I'm running with SQLCLR on, because I'd like to see the interaction between system SQLCLR code and appdomains. See the previous blog posting for an explanation of why this doesn't affect my system functions. First, I bring up SQL Server 2008 "fresh", open SQL log in SSMS, and start a profiler trace to catch Assembly Loading events. SQLCLR is nowhere to be seen.

USE TEMPDB
GO

SELECT * FROM sys.assemblies;
GO

The assembly list contains an entry for Microsoft.SqlServer.Types, that's the assembly that contains the system UDTs. It actually lives in the resource database, but shows up in system metadata lists for every database. In the SQL Server log, just listing the assemblies in a database produces:

Common language runtime (CLR) functionality initialized using…
AppDomain 2 (32767.sys[runtime].1) created

Database 32767 is the resource database, although its not for the most part directly visible in SQL Server 2005 metadata or in SSMS.

.NET appdomains are created on a per-database basis, currently one appdomain per assembly owner. So this functionality runs under an appdomain created for the owner "sys". The assembly is actually owned by principal_id 4, which is INFORMATION_SCHEMA according to sys.database_principals. But sys.schemas indicates that the sys schema is owned by principal_id 4 as well, INFORMATION_SCHEMA schema is owned by principal 3. They're likely referring to principal_id in the resource database, not the current database. Sys.assemblies also has this assembly marked as is_user_defined = 0 (false). And, the assembly has a safety level of UNSAFE. Hmmm…

Knowing how SQLCLR exception escalation works, I was concerned by the system assembly being UNSAFE. It is  running in its own appdomain. However, when I looked at the SQL Server log for the SQLCLR message, another seemingly unrelated message attracted my attention:

Using xpstar.dll version 2007.100.1049 to execute extended stored procedure xp_instance_regread…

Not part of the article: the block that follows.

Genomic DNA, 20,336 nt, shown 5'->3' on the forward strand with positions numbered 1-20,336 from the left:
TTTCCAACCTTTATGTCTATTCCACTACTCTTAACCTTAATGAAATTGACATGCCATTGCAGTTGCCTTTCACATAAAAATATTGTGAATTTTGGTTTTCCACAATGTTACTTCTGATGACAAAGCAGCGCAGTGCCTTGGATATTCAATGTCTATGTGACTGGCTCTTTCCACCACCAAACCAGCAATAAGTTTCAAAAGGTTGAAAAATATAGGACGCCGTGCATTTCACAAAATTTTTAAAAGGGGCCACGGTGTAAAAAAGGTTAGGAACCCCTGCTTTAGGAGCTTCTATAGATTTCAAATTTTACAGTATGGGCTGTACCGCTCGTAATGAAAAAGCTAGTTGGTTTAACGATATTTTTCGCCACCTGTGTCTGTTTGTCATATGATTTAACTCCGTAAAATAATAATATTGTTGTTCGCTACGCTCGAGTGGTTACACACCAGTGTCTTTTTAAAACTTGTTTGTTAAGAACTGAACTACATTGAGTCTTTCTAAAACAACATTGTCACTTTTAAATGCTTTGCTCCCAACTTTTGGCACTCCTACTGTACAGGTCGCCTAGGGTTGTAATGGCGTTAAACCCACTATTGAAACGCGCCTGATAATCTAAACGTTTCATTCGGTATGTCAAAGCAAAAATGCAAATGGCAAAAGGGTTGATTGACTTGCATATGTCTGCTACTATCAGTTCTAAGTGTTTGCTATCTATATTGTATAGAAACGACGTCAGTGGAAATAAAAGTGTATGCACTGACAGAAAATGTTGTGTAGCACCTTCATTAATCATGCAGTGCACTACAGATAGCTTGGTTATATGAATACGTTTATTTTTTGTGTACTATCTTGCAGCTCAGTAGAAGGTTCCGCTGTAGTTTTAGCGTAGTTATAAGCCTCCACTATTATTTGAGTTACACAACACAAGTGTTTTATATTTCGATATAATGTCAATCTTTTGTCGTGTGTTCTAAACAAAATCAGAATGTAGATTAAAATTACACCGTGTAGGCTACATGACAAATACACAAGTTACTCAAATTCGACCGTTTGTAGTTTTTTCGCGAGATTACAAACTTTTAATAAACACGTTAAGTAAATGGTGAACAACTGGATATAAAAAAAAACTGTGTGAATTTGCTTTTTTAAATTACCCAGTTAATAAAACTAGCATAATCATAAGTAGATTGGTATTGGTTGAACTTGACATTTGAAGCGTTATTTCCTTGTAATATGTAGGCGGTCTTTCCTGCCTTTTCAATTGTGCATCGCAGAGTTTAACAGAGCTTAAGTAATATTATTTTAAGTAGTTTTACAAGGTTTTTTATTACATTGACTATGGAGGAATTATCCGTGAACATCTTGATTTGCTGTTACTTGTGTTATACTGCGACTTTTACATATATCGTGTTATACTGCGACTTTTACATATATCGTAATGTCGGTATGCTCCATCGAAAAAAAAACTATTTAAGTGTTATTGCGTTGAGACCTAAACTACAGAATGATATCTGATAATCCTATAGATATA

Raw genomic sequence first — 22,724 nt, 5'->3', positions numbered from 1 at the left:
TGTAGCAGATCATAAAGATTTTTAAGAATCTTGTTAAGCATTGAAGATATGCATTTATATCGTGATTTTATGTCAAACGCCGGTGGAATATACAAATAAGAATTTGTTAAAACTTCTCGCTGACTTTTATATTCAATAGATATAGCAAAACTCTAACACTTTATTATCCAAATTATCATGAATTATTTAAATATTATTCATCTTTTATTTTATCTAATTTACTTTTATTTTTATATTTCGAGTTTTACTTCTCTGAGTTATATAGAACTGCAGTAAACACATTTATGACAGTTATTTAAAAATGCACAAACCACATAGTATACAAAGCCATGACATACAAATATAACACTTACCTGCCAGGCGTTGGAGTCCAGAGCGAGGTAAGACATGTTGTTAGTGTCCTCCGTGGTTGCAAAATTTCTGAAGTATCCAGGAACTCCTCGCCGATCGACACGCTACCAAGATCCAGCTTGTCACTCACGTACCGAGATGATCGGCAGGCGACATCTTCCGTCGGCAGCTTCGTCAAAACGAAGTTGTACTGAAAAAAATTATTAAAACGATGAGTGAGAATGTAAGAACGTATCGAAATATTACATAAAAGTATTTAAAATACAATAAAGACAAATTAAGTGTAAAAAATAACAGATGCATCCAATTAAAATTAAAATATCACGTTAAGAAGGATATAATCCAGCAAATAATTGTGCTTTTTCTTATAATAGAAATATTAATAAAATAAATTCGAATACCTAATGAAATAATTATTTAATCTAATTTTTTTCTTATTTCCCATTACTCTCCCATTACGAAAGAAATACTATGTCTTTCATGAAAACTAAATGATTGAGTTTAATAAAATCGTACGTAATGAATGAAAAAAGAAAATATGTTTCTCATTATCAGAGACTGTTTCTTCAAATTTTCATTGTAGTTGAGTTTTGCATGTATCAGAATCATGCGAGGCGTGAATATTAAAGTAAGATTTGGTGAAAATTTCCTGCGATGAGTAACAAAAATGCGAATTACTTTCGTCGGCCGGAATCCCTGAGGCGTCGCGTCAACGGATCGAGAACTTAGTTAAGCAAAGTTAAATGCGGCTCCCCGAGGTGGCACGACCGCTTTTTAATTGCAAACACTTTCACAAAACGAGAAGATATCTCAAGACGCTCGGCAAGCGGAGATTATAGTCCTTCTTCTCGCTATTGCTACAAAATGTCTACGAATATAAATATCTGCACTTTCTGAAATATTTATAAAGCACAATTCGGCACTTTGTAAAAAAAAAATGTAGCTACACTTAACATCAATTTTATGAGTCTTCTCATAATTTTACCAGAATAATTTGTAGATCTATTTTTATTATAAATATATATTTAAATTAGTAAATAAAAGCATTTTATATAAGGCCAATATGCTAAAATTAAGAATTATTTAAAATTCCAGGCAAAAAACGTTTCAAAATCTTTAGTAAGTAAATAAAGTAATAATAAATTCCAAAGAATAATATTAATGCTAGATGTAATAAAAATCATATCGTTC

SQL Server internals have always included extended stored procedures to perform system functions. User-written extended stored procedures can cause problems if poorly written, but this one (xp_instance_regread) was written by the SQL Server team, its part of SQL Server itself. Hmmm…so is Microsoft.SqlServer.Types part of SQL Server. And .NET code has more built in safeguards than unmanaged code. And BOL has indicated since SQL Server 2005 betas:

"This feature (i.e. extended stored procedures) will be removed in a future version of Microsoft SQL Server. Avoid using this feature in new development work, and plan to modify applications that currently use this feature. Use CLR Integration instead."

So I guess its OK, they're taking their own advise. And this assembly has been tested with SQL Server for hardening, it doesn't produce the error message that cataloging, say, System.Runtime.Remoting, does.

One final item. SQL Profiler does not load Microsoft.SqlServer.Types.dll just because I execute "select * from sys.assemblies", but profiler reports:

Assembly Load Failed for requested assembly system.enterpriseservices, version=2.0.0.0, culture=neutral, publickeytoken=b03f5f7f11d50a3a, processorarchitecture=x86 with Error code: 0x80070002

Perhaps there's a stray assembly dependency somewhere in CTP4. System.EnterpriseServices is not on the list of tested assemblies either, so it shouldn't load automatically.